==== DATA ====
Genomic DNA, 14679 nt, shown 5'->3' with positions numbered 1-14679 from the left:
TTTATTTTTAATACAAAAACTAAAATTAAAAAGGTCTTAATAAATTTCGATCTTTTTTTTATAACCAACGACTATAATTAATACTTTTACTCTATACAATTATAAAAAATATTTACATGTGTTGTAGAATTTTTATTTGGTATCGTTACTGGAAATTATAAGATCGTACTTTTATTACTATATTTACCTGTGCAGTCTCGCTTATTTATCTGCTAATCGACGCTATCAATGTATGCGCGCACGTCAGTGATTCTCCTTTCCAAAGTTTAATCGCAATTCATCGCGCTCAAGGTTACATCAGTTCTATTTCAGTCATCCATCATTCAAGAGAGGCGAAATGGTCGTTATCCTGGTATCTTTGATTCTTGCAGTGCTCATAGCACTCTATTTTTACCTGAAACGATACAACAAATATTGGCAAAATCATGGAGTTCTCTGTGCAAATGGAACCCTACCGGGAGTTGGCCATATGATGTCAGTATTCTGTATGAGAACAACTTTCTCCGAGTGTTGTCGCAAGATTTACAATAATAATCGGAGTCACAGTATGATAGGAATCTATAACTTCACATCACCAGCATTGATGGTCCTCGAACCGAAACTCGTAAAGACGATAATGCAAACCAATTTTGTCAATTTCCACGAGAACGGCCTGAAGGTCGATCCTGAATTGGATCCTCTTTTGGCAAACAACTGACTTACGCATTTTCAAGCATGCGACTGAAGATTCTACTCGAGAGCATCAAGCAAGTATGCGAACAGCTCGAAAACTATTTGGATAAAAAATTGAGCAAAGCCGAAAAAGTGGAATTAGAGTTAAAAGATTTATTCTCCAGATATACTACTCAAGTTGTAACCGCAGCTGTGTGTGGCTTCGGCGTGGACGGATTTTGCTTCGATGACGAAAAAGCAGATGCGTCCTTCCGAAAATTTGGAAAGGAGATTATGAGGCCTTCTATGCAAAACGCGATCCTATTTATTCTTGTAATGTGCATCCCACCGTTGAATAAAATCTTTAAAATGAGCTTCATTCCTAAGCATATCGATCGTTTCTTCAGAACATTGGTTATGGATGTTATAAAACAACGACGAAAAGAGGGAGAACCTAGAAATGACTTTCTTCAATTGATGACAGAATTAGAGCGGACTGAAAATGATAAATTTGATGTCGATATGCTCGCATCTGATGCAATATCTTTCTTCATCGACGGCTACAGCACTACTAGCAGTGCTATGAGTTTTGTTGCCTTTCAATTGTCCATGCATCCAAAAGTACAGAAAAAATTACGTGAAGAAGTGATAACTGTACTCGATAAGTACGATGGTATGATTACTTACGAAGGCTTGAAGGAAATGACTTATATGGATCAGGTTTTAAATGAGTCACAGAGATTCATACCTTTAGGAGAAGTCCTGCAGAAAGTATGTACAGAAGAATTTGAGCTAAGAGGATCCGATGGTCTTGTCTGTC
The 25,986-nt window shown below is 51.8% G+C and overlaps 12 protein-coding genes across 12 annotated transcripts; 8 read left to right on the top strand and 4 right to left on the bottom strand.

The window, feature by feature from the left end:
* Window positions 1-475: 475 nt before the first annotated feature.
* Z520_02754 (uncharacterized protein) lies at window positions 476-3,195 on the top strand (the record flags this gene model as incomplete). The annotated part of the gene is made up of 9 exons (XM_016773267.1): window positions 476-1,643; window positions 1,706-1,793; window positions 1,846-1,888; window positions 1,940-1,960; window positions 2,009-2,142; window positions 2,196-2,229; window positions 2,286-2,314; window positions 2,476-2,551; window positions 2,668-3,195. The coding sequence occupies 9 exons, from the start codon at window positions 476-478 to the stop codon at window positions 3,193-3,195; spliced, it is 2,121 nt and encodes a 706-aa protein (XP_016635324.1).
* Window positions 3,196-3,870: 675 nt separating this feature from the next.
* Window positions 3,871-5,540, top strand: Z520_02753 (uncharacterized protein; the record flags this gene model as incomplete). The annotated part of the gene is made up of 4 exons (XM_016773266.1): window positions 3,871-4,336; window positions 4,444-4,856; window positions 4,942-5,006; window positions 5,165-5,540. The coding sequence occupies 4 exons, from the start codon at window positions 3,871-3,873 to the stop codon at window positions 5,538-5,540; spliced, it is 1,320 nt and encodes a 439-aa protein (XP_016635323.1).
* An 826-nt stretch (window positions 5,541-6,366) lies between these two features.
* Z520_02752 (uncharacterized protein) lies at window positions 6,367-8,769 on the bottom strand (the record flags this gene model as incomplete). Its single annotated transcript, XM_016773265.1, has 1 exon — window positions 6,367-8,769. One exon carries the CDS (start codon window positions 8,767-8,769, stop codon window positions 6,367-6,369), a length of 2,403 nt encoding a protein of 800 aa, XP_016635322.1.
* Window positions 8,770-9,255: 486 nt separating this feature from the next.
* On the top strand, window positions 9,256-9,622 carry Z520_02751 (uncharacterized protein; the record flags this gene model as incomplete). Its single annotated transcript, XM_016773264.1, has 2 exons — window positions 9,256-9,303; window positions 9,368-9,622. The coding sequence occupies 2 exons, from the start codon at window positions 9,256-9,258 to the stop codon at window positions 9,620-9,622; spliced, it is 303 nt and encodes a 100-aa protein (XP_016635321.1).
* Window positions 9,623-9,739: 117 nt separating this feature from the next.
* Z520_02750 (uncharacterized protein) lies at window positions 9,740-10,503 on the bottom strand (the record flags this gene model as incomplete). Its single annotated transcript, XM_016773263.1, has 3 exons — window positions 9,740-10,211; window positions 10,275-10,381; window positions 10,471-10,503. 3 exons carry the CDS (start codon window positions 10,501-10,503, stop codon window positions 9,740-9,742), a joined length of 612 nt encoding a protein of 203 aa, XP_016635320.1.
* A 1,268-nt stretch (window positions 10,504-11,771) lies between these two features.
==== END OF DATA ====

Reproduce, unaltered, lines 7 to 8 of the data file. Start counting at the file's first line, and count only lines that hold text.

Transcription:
* Window positions 3,196-3,870: 675 nt separating this feature from the next.
* Window positions 3,871-5,540, top strand: Z520_02753 (uncharacterized protein; the record flags this gene model as incomplete). The annotated part of the gene is made up of 4 exons (XM_016773266.1): window positions 3,871-4,336; window positions 4,444-4,856; window positions 4,942-5,006; window positions 5,165-5,540. The coding sequence occupies 4 exons, from the start codon at window positions 3,871-3,873 to the stop codon at window positions 5,538-5,540; spliced, it is 1,320 nt and encodes a 439-aa protein (XP_016635323.1).